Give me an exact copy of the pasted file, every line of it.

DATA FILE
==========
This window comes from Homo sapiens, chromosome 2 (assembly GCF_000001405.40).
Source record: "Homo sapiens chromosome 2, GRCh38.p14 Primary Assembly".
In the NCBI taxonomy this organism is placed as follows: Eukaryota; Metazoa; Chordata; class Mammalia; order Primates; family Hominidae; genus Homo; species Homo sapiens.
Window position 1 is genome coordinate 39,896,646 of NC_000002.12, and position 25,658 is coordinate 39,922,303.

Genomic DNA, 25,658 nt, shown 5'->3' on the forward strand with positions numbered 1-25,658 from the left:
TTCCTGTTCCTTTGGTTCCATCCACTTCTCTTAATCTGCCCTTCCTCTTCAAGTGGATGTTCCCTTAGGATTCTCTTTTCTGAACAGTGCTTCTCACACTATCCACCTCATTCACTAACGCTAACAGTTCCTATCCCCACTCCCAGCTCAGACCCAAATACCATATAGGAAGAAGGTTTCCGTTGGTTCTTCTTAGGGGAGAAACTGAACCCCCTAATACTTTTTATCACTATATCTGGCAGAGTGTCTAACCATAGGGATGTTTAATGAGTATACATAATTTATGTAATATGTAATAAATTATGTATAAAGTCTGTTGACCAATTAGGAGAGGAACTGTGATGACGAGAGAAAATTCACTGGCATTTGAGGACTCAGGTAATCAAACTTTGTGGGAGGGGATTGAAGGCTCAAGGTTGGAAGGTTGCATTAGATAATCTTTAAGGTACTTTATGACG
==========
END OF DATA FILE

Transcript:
This window comes from Homo sapiens, chromosome 2 (assembly GCF_000001405.40).
Source record: "Homo sapiens chromosome 2, GRCh38.p14 Primary Assembly".
In the NCBI taxonomy this organism is placed as follows: Eukaryota; Metazoa; Chordata; class Mammalia; order Primates; family Hominidae; genus Homo; species Homo sapiens.
Window position 1 is genome coordinate 39,896,646 of NC_000002.12, and position 25,658 is coordinate 39,922,303.

Genomic DNA, 25,658 nt, shown 5'->3' on the forward strand with positions numbered 1-25,658 from the left:
TTCCTGTTCCTTTGGTTCCATCCACTTCTCTTAATCTGCCCTTCCTCTTCAAGTGGATGTTCCCTTAGGATTCTCTTTTCTGAACAGTGCTTCTCACACTATCCACCTCATTCACTAACGCTAACAGTTCCTATCCCCACTCCCAGCTCAGACCCAAATACCATATAGGAAGAAGGTTTCCGTTGGTTCTTCTTAGGGGAGAAACTGAACCCCCTAATACTTTTTATCACTATATCTGGCAGAGTGTCTAACCATAGGGATGTTTAATGAGTATACATAATTTATGTAATATGTAATAAATTATGTATAAAGTCTGTTGACCAATTAGGAGAGGAACTGTGATGACGAGAGAAAATTCACTGGCATTTGAGGACTCAGGTAATCAAACTTTGTGGGAGGGGATTGAAGGCTCAAGGTTGGAAGGTTGCATTAGATAATCTTTAAGGTACTTTATGACG